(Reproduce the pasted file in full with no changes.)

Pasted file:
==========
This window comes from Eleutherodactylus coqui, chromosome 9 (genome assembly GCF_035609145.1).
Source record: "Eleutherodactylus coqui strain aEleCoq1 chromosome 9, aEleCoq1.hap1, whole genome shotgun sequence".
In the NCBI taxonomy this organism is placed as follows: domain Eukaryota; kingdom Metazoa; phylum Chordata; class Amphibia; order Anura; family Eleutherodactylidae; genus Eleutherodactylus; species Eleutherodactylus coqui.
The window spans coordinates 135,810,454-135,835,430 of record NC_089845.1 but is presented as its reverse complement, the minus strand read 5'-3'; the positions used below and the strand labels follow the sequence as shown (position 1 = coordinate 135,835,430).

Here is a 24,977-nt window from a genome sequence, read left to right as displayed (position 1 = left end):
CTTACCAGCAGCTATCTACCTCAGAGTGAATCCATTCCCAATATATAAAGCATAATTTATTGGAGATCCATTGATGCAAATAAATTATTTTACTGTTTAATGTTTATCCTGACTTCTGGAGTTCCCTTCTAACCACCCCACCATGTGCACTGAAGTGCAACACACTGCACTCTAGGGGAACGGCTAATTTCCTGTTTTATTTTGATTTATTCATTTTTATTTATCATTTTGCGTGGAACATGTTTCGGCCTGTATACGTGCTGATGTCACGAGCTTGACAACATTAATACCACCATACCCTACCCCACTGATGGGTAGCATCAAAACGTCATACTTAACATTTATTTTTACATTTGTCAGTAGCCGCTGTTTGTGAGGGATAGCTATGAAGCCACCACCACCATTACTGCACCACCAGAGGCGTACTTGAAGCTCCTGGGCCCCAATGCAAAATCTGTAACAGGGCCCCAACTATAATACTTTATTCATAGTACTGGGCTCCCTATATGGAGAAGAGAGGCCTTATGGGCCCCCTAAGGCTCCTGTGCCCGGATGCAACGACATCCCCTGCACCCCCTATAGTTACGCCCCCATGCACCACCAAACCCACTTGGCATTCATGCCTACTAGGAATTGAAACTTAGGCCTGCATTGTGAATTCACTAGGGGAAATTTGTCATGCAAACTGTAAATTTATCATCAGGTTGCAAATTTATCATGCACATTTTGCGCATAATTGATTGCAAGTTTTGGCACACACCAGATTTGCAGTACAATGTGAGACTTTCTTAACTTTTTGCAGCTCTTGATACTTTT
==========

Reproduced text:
This window comes from Eleutherodactylus coqui, chromosome 9 (genome assembly GCF_035609145.1).
Source record: "Eleutherodactylus coqui strain aEleCoq1 chromosome 9, aEleCoq1.hap1, whole genome shotgun sequence".
In the NCBI taxonomy this organism is placed as follows: domain Eukaryota; kingdom Metazoa; phylum Chordata; class Amphibia; order Anura; family Eleutherodactylidae; genus Eleutherodactylus; species Eleutherodactylus coqui.
The window spans coordinates 135,810,454-135,835,430 of record NC_089845.1 but is presented as its reverse complement, the minus strand read 5'-3'; the positions used below and the strand labels follow the sequence as shown (position 1 = coordinate 135,835,430).

Here is a 24,977-nt window from a genome sequence, read left to right as displayed (position 1 = left end):
CTTACCAGCAGCTATCTACCTCAGAGTGAATCCATTCCCAATATATAAAGCATAATTTATTGGAGATCCATTGATGCAAATAAATTATTTTACTGTTTAATGTTTATCCTGACTTCTGGAGTTCCCTTCTAACCACCCCACCATGTGCACTGAAGTGCAACACACTGCACTCTAGGGGAACGGCTAATTTCCTGTTTTATTTTGATTTATTCATTTTTATTTATCATTTTGCGTGGAACATGTTTCGGCCTGTATACGTGCTGATGTCACGAGCTTGACAACATTAATACCACCATACCCTACCCCACTGATGGGTAGCATCAAAACGTCATACTTAACATTTATTTTTACATTTGTCAGTAGCCGCTGTTTGTGAGGGATAGCTATGAAGCCACCACCACCATTACTGCACCACCAGAGGCGTACTTGAAGCTCCTGGGCCCCAATGCAAAATCTGTAACAGGGCCCCAACTATAATACTTTATTCATAGTACTGGGCTCCCTATATGGAGAAGAGAGGCCTTATGGGCCCCCTAAGGCTCCTGTGCCCGGATGCAACGACATCCCCTGCACCCCCTATAGTTACGCCCCCATGCACCACCAAACCCACTTGGCATTCATGCCTACTAGGAATTGAAACTTAGGCCTGCATTGTGAATTCACTAGGGGAAATTTGTCATGCAAACTGTAAATTTATCATCAGGTTGCAAATTTATCATGCACATTTTGCGCATAATTGATTGCAAGTTTTGGCACACACCAGATTTGCAGTACAATGTGAGACTTTCTTAACTTTTTGCAGCTCTTGATACTTTT